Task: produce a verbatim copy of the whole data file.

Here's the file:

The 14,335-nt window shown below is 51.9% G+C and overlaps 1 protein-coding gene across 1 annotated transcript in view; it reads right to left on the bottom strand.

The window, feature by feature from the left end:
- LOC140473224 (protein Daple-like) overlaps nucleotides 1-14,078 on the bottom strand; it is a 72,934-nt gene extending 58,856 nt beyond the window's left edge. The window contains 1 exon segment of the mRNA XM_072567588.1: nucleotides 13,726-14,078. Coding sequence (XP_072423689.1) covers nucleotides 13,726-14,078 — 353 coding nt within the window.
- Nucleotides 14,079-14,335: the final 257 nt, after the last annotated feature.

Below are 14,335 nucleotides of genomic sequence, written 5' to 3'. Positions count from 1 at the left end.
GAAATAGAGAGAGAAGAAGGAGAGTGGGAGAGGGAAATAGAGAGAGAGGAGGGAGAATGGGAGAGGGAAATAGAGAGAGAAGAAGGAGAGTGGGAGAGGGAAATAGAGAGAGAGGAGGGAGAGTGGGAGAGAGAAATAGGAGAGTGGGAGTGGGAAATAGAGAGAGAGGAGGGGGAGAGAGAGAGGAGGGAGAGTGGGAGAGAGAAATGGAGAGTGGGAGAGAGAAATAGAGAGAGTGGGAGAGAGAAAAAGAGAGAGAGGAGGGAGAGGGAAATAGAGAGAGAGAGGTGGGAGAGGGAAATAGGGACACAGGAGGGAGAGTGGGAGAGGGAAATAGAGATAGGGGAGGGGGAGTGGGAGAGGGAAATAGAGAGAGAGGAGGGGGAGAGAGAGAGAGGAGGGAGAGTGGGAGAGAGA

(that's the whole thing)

The 14,335-nt window shown below is 51.9% G+C and overlaps 1 protein-coding gene across 1 annotated transcript in view; it reads right to left on the bottom strand.

The window, feature by feature from the left end:
- LOC140473224 (protein Daple-like) overlaps nucleotides 1-14,078 on the bottom strand; it is a 72,934-nt gene extending 58,856 nt beyond the window's left edge. The window contains 1 exon segment of the mRNA XM_072567588.1: nucleotides 13,726-14,078. Coding sequence (XP_072423689.1) covers nucleotides 13,726-14,078 — 353 coding nt within the window.
- Nucleotides 14,079-14,335: the final 257 nt, after the last annotated feature.

Below are 14,335 nucleotides of genomic sequence, written 5' to 3'. Positions count from 1 at the left end.
GAAATAGAGAGAGAAGAAGGAGAGTGGGAGAGGGAAATAGAGAGAGAGGAGGGAGAATGGGAGAGGGAAATAGAGAGAGAAGAAGGAGAGTGGGAGAGGGAAATAGAGAGAGAGGAGGGAGAGTGGGAGAGAGAAATAGGAGAGTGGGAGTGGGAAATAGAGAGAGAGGAGGGGGAGAGAGAGAGGAGGGAGAGTGGGAGAGAGAAATGGAGAGTGGGAGAGAGAAATAGAGAGAGTGGGAGAGAGAAAAAGAGAGAGAGGAGGGAGAGGGAAATAGAGAGAGAGAGGTGGGAGAGGGAAATAGGGACACAGGAGGGAGAGTGGGAGAGGGAAATAGAGATAGGGGAGGGGGAGTGGGAGAGGGAAATAGAGAGAGAGGAGGGGGAGAGAGAGAGAGGAGGGAGAGTGGGAGAGAGA